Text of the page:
Cheers to the (almost) weekend 🍹 ∙ Need a little help celebrating? Head to our new Go-To Drinks page for a few of our favorite simple cocktails 🥰 You'll find printable recipe cards and batching instructions for our old standbys like the Pineapple Express and the Blood Orange Mule 🙌 What else do you need for your weekend? Hit the link in bio ✨
Another side-effect of the industry’s high start-up costs means that craft spirits companies have an incentive to essentially operate in the manner of a tech start-up, hoping to either quickly establish a foothold in the market and get acquired by one of their larger competitors, or rapidly scale up to the national level. But if your craft spirit becomes a nationwide phenomenon, then you’re no longer the small-batch underdog you claim to be and instead find yourself in the position of trying to prevent the media from discovering your warehouse-sized bottling operation, which the people who run Tito’s Handmade Vodka tried and failed to do a few years ago.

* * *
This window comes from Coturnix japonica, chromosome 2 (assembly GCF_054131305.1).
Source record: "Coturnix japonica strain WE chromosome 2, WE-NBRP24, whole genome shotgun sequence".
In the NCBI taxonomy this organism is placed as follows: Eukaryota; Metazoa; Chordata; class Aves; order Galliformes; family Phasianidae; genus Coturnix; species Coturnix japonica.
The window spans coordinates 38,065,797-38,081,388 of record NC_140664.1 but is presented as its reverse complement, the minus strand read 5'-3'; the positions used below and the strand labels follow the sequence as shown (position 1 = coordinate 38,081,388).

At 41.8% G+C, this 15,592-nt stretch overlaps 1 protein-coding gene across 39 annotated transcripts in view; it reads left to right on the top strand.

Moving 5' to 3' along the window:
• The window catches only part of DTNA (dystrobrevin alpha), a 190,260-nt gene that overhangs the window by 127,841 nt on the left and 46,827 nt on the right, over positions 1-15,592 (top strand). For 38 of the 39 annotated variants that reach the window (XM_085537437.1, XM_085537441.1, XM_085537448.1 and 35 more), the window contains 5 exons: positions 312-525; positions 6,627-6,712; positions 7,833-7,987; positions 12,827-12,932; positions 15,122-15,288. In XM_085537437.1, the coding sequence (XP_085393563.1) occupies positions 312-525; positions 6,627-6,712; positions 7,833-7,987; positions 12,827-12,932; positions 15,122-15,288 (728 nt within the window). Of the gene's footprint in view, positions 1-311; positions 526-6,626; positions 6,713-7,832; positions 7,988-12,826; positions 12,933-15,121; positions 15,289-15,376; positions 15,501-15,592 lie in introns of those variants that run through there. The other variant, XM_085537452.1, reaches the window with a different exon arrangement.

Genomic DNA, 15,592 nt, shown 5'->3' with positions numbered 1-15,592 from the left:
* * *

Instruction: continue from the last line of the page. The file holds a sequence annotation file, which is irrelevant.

When it comes to booze, you need a good myth, a rich history, or at the very least, a name that confers some sort of cultural significance upon your product. The South in particular has a rich history of producing small-batch, artisanal homemade spirits, and by that I mean moonshine that people cooked up in stills made out of car parts and stuff during Prohibition. There are places in the region that were literally shaped by bootleggers, who threw a bunch of pointless twists and turns into country roads to give themselves an edge whenever the cops came calling. Whether or not grain alcohol in particular is a net societal good is not for me to decide, but it certainly helped forge a mythology that rich idiots can tap into simply by setting up a distillery and pumping out a few cases of the hard stuff. As a general rule it’s good to buy local as often as you can, but just because you’re buying local doesn’t mean the local business isn’t making your town worse.
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